Space sperm? NASA sending human swimmers to the ISS


Space experiments have tested everything from 4K cameras to growing leafy greens in Zero-G, so why not send human swimmers to the ISS to see what happens when they float around up in the great beyond? 

At NASA’s Kennedy Space Center, researchers prepare sperm samples for launch to ISS.


NASA

On Monday, NASA sent frozen human and bull sperm to the ISS to test what happens when it’s exposed to anti-gravity. It’s just one of an array of science experiments — ranging from biological tests related to astronaut health to studies involving grass and probiotics — headed to the space station aboard a SpaceX rocket as part of a mission called Micro-11

Crew members will thaw and chemically activate the sperm samples to fertilize an egg. They will then video tape the sperm movements, and send data back home to Earth for more scientific analysis. 

“Based on previous experiments, it seems the lack of gravity facilitates sperm mobility,” Fathi Karouia, a research scientist at the exobiology branch at NASA’s Ames Research Center, told Inverse magazine. “This is in line with other investigations on different model organisms which have shown that microgravity conditions trigger faster cell regeneration.”

The exobiology branch at Ames Research Center aims to  “understand pre-biotic chemistry, and the origin, evolution, distribution, and future of life in the universe.”  The main goal of such research is to better understand what’s involved in creating habitable environments in emerging planetary systems.

Studying sperm and how it acts in space makes sense, of course, for future generations that not only plan to visit other planets, but to raise families on them as well. Though as my colleague Michelle Starr reported, sex in space comes with a whole bunch of un-romantic complications, including motion sickness and a lack of ventilation for heavy breathing.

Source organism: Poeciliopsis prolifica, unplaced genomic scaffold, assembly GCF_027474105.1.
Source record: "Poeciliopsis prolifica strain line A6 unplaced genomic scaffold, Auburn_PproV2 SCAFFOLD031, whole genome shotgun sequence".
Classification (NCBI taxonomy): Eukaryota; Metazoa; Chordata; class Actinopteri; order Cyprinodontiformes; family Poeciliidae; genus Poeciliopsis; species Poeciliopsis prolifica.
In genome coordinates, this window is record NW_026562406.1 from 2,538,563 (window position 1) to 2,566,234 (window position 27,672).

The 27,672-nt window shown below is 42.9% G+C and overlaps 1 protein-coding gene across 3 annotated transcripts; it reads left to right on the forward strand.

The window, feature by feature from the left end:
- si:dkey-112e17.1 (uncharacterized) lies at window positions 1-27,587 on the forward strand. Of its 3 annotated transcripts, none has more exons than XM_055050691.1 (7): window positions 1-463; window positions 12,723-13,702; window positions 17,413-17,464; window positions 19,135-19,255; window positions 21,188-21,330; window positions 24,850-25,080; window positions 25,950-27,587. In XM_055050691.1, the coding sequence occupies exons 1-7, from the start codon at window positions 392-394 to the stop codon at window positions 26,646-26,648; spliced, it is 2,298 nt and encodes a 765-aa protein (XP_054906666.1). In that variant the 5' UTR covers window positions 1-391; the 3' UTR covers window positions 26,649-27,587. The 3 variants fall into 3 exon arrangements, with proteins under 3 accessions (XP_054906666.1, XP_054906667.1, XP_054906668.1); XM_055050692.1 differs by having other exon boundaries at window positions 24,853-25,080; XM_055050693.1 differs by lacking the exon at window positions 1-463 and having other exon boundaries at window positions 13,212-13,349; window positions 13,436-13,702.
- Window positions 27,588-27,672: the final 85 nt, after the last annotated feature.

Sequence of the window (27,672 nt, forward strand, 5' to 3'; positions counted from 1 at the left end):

“We still don’t know how long-duration space missions affect human reproductive health, and whether infertility may be a risk for future astronauts,” NASA said in a statement. “In addition, a successful base on the Moon or Mars may require self-perpetuating colonies of animals and plants.”

This isn’t the first experiment involving sperm in space. In 2002, NASA published an article called “Floating Fertility” that mentioned German researcher U. Engelmann, who sent samples of bull sperm into orbit aboard a European Space Agency rocket in 1998. His team discovered that the tiny cells in the sperm appeared to move better in a low-gravity environment.

While scientists have been able to successfully breed frogs, salamanders, sea urchins, jellyfish, snails and even worms in space, it will still be awhile before humans start reproducing in space, let alone another planet. 

However, while space babies won’t happen anytime soon, this latest Micro-11 mission is “the first mission to apply proven analytical methods to assess the fertility of human and bovine sperm in spaceflight,” Karouia says.

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